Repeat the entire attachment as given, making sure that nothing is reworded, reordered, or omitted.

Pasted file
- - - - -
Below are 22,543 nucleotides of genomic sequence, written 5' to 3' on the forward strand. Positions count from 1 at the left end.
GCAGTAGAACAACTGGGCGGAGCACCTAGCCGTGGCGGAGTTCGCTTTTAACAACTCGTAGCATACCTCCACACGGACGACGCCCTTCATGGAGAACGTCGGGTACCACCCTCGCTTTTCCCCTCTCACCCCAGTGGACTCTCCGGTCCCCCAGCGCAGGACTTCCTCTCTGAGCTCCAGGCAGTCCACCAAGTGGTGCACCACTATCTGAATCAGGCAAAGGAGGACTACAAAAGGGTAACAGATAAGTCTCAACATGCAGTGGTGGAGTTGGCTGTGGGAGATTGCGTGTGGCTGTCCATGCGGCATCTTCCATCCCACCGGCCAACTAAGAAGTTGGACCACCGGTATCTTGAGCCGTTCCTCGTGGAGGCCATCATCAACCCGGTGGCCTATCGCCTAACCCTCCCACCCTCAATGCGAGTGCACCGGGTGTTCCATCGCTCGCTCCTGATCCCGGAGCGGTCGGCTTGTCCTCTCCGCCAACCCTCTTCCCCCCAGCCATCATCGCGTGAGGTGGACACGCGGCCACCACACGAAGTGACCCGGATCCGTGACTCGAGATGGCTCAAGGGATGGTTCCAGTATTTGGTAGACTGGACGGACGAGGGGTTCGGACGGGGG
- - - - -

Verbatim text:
Below are 22,543 nucleotides of genomic sequence, written 5' to 3' on the forward strand. Positions count from 1 at the left end.
GCAGTAGAACAACTGGGCGGAGCACCTAGCCGTGGCGGAGTTCGCTTTTAACAACTCGTAGCATACCTCCACACGGACGACGCCCTTCATGGAGAACGTCGGGTACCACCCTCGCTTTTCCCCTCTCACCCCAGTGGACTCTCCGGTCCCCCAGCGCAGGACTTCCTCTCTGAGCTCCAGGCAGTCCACCAAGTGGTGCACCACTATCTGAATCAGGCAAAGGAGGACTACAAAAGGGTAACAGATAAGTCTCAACATGCAGTGGTGGAGTTGGCTGTGGGAGATTGCGTGTGGCTGTCCATGCGGCATCTTCCATCCCACCGGCCAACTAAGAAGTTGGACCACCGGTATCTTGAGCCGTTCCTCGTGGAGGCCATCATCAACCCGGTGGCCTATCGCCTAACCCTCCCACCCTCAATGCGAGTGCACCGGGTGTTCCATCGCTCGCTCCTGATCCCGGAGCGGTCGGCTTGTCCTCTCCGCCAACCCTCTTCCCCCCAGCCATCATCGCGTGAGGTGGACACGCGGCCACCACACGAAGTGACCCGGATCCGTGACTCGAGATGGCTCAAGGGATGGTTCCAGTATTTGGTAGACTGGACGGACGAGGGGTTCGGACGGGGG